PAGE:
Splitting the Atom


My daughter is strapped onto me, her little limbs dangling from one of those kangaroo pouch getups that hippie/yuppie parents use these days. We are swimming upstream through a school of charity walk/runners—shimmery and identical in their matching green tees, their spandex, their day-glo athletic shoes. My daughter points at things, babbles monosyllables, cries intermittently, flails her tiny legs.

This whole charity walk/run thing is an extremely popular thing to do, if you haven’t noticed. People donate a small sum—in the Green-Shirts’ case, for instance, $30—and then they don matching T-shirts and walk and/or run in a large oval around the park. I get the $30, but how does the walking/running part help the cause?

“It gives you a feeling like we’re coming together as a community and doing something,” a sweet-natured woman in spandex and $100 sneakers made by Chinese slave labor tells me. “You get some exercise. You meet people. It’s really great.”

I drop my sweet baby girl off with her mom, where she suicidally throws herself toward her mom’s bosom, and toward that feeling of oneness that accompanies it. Her mom and I are separating, tearing our selves in two. The pain is almost unbearable. Then I head to the plaza, where the NorCal Yo-Yo Championship is being held. Chico, as you may or may not know, is the National Headquarters of Yo-Yoing and the place where the National Yo-Yo Championships are held, annually. What does it mean about this town that yo-yoing is the one activity in which we serve as its Capital City, its Mecca? (Once, years ago, it was debauchery, but that’s since been displaced.)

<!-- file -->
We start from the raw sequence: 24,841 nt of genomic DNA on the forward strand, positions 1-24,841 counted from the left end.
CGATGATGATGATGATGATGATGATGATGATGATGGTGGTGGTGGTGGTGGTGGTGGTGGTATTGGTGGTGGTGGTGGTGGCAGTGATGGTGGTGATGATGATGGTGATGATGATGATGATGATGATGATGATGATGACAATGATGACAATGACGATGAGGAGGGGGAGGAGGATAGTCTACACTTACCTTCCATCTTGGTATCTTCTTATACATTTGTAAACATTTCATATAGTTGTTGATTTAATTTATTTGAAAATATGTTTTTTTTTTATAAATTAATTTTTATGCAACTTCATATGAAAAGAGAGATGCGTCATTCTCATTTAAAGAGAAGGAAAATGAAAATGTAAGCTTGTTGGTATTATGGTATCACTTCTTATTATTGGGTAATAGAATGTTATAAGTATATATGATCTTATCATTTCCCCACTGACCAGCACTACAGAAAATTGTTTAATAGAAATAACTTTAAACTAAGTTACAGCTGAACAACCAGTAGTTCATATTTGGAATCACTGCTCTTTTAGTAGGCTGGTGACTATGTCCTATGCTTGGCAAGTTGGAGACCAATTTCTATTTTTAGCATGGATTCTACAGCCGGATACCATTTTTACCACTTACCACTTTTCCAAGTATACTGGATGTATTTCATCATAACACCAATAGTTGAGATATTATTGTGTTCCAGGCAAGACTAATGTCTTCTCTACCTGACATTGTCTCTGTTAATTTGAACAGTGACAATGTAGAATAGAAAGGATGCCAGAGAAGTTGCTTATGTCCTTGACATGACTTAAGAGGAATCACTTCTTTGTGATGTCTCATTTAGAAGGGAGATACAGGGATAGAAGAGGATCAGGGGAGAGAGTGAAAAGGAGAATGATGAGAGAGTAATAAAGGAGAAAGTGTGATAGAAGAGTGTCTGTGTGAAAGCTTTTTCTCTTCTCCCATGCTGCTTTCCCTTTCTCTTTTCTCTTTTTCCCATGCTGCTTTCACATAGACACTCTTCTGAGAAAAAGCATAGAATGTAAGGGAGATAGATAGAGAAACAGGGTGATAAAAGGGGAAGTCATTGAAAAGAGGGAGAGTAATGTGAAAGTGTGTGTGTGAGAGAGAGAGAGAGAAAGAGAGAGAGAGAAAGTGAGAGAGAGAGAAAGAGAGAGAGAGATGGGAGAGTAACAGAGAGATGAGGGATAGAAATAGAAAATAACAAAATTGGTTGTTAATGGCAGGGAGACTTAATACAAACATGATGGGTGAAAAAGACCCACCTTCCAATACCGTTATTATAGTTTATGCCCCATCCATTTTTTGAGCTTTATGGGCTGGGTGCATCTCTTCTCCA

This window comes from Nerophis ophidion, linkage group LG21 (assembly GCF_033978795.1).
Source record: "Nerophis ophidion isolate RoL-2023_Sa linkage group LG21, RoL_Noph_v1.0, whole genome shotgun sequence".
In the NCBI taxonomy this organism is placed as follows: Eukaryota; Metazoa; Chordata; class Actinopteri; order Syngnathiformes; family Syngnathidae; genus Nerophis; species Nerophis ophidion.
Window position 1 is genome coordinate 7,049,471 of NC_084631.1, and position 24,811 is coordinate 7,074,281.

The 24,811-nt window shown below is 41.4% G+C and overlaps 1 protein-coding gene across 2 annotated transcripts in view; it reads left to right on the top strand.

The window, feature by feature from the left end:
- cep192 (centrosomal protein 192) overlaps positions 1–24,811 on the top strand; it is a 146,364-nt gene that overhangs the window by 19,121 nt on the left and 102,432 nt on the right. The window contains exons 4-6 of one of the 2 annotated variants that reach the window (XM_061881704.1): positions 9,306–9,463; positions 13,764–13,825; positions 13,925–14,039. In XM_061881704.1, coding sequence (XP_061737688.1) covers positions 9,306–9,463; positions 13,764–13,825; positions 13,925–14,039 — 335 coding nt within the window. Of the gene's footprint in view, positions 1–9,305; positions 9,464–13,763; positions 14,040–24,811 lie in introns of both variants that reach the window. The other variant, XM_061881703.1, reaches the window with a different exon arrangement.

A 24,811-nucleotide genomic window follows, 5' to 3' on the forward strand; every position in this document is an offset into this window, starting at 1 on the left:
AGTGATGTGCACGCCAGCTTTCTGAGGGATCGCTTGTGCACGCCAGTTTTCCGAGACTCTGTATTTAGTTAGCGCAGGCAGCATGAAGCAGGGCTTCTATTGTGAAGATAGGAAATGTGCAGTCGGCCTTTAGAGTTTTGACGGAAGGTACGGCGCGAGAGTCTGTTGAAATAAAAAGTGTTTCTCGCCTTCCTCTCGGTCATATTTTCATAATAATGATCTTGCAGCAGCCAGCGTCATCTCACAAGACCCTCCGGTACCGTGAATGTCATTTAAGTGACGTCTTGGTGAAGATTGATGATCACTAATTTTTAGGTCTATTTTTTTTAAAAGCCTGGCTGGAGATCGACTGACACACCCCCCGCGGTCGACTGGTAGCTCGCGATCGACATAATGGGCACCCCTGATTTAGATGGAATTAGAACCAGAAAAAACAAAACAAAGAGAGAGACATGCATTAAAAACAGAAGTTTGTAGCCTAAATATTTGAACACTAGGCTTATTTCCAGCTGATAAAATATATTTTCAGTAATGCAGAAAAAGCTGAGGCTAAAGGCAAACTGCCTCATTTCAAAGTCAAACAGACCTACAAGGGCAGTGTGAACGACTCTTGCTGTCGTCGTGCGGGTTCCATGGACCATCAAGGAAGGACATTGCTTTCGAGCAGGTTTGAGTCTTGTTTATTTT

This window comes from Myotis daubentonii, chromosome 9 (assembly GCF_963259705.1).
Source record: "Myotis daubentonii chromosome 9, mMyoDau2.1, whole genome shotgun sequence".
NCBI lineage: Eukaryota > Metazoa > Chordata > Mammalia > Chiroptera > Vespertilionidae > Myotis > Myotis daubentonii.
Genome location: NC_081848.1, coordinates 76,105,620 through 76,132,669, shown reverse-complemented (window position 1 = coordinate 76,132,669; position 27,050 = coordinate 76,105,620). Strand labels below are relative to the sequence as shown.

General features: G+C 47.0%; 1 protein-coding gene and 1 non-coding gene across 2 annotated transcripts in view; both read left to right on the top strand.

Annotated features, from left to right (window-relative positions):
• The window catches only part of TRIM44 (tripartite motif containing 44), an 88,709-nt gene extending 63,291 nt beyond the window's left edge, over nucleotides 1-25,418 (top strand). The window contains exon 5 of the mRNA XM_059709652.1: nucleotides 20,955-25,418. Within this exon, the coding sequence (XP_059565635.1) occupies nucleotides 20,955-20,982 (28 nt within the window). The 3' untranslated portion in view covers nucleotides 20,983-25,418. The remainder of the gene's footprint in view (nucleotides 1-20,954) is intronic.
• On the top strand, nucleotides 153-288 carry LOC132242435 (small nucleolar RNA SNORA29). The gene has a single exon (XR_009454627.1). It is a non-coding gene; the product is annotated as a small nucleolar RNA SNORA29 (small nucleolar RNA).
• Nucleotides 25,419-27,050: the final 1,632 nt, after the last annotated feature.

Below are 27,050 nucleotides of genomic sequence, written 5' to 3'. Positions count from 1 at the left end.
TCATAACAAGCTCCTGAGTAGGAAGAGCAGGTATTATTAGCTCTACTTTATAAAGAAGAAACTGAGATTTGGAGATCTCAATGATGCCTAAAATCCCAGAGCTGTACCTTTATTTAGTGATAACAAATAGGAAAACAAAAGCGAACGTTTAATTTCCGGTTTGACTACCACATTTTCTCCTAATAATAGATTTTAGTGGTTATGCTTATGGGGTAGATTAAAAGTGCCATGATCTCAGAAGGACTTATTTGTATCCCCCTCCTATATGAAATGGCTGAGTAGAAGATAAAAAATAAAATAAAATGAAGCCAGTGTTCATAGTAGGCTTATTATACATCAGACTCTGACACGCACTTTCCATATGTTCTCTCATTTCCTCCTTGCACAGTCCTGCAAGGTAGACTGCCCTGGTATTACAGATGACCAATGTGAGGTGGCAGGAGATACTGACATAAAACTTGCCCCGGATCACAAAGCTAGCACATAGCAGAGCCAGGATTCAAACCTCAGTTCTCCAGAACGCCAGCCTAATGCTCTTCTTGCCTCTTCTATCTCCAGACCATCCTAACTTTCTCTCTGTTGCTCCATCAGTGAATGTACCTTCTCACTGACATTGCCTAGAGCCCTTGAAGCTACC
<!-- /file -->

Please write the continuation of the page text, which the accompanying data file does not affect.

Under Sunbrellas, onlookers sit watching as children and adults go through the “Trick Ladder.” The Trick Ladder goes like this: an older gentleman in a Hawaiian shirt, who’s got a great ‘50s radio voice and uses the word “golly,” announces, over a PA system, tricks with names like “Split the Atom,” “Buddha’s Revenge,” and “Candy Rain.” Then the (95 percent male) contestants perform the dozens of ridiculously elaborate feats of hand-eye coordination. They are judged by a panel of yo-yo professionals: four athletic looking young men dressed in bro-clothes and identical Wayfarer Ray-Bans, their faces masks of grim, judgmental concentration and professionalism. Upon the performance of an especially arduous trick, the crowd of proud parents/grandparents/girlfriend (purposefully singular) erupts into applause, answering, finally, the Zen Koan: “What is the sound of eight hands clapping?” Afterwards, medallions are awarded to the winners, like one happy young boy who took home First in the 10-and-under division (out of one contestant).

“I got bored one day,” 19-year-old Chris Ng, a Chico State chemistry major wearing spectacles and a yo-yo tee, tells me, of how he developed his passion for the yo-yo. “It gives you something to do, something to work toward. It’s really productive.”

“Once I discovered girls, I went the other way,” a kind, loving father of two of the contestants tells me of his brief experimentation with yo-yoing, during his adolescence. He and his family came here all the way from Valley Springs, CA. He’s in a wheelchair with an oxygen tank affixed to it, tubes running this way and that. His yo-yo arm is bound in some sort of sling.

We walk/run from feelings; we walk/run toward others. And even if LOVE is just a feeling in our brain, what other options do we have?

About Emiliano Garcia-Sarnoff

View all posts by Emiliano Garcia-Sarnoff
Former busboy, sauerkraut-mixer, and Japanese hair model, Emiliano Garcia-Sarnoff is a writer and father of two, living in Chico. After quitting a job as an Erin Brockovich-like legal investigator, then hitting rock bottom in a scene that involved roommates, tears, nudity and police officers, the UC Berkeley graduate decided to go for broke (and he’s accomplished his goal!) in the exciting world of small town weekly newspaper writing.